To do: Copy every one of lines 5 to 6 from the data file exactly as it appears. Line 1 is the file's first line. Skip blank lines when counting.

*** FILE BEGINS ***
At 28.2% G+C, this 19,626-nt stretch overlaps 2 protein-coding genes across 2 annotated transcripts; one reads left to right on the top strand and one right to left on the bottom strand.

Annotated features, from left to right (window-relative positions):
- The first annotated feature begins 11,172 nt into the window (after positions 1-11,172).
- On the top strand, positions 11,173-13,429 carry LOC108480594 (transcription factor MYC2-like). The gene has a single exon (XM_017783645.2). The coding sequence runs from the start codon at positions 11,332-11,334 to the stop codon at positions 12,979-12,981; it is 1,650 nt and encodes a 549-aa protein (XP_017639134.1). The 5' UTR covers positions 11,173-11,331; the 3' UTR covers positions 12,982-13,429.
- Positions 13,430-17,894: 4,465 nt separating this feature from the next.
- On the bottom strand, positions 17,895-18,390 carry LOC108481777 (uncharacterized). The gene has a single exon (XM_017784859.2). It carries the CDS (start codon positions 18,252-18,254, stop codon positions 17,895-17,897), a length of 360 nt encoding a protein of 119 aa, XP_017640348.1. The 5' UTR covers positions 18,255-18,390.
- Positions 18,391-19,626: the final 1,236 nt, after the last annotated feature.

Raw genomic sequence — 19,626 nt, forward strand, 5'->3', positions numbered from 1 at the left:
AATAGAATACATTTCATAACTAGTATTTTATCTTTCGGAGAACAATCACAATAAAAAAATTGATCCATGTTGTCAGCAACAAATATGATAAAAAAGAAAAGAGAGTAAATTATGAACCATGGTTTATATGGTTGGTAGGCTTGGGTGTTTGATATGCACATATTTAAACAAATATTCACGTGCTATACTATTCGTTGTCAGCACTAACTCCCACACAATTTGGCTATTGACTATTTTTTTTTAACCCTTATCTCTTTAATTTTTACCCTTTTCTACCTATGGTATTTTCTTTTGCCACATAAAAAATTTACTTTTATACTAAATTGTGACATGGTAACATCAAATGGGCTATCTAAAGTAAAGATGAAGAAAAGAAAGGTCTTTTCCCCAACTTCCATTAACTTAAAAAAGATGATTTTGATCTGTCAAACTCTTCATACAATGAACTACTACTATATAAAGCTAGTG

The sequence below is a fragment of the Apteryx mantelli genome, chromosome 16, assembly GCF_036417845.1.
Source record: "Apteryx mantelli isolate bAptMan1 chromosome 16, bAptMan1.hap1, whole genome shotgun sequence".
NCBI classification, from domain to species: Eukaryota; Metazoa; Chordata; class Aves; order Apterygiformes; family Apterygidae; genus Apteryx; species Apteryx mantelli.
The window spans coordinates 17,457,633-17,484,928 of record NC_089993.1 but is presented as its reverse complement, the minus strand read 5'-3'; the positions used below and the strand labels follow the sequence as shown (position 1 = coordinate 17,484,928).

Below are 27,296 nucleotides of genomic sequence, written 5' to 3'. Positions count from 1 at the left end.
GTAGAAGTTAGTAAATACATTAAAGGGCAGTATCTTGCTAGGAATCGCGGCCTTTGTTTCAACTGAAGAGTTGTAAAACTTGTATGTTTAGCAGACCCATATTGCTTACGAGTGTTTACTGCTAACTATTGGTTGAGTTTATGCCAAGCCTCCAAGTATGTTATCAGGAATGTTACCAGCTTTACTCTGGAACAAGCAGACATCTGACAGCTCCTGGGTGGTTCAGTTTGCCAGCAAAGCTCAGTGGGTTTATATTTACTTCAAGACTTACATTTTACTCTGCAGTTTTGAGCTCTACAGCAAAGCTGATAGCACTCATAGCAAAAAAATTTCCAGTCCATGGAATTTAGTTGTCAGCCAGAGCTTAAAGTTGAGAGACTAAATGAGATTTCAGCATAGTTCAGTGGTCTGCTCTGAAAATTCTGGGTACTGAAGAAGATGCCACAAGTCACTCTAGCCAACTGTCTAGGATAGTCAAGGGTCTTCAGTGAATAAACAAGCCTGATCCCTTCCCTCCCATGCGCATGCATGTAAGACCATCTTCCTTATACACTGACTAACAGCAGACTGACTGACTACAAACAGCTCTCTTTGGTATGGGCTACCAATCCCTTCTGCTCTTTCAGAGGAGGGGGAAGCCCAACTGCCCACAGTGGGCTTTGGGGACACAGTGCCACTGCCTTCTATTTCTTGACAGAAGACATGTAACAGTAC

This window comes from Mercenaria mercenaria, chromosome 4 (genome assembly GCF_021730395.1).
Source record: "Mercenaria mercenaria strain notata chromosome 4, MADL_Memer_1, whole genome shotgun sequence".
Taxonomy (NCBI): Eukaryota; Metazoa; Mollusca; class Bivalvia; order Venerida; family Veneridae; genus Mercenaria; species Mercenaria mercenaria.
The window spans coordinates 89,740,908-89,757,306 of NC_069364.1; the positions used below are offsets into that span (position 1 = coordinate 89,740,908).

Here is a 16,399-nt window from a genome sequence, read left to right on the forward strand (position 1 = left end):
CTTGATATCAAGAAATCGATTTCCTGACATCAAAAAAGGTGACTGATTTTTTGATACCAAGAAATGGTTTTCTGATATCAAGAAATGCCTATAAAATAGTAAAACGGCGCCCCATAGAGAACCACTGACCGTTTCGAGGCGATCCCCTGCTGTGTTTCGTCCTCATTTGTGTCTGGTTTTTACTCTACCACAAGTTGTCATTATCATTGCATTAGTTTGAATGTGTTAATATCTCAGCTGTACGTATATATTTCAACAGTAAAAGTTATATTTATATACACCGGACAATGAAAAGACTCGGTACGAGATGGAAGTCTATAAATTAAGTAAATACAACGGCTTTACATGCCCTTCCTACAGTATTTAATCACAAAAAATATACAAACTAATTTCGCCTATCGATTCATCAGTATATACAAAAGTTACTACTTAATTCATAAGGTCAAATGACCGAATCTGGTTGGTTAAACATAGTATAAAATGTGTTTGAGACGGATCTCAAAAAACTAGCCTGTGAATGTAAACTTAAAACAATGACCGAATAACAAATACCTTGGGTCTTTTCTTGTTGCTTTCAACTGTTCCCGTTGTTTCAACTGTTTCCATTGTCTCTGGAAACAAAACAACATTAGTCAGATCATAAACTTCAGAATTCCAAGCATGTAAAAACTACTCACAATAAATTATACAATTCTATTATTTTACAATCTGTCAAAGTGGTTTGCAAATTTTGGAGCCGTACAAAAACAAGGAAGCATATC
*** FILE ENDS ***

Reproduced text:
- Positions 13,430-17,894: 4,465 nt separating this feature from the next.
- On the bottom strand, positions 17,895-18,390 carry LOC108481777 (uncharacterized). The gene has a single exon (XM_017784859.2). It carries the CDS (start codon positions 18,252-18,254, stop codon positions 17,895-17,897), a length of 360 nt encoding a protein of 119 aa, XP_017640348.1. The 5' UTR covers positions 18,255-18,390.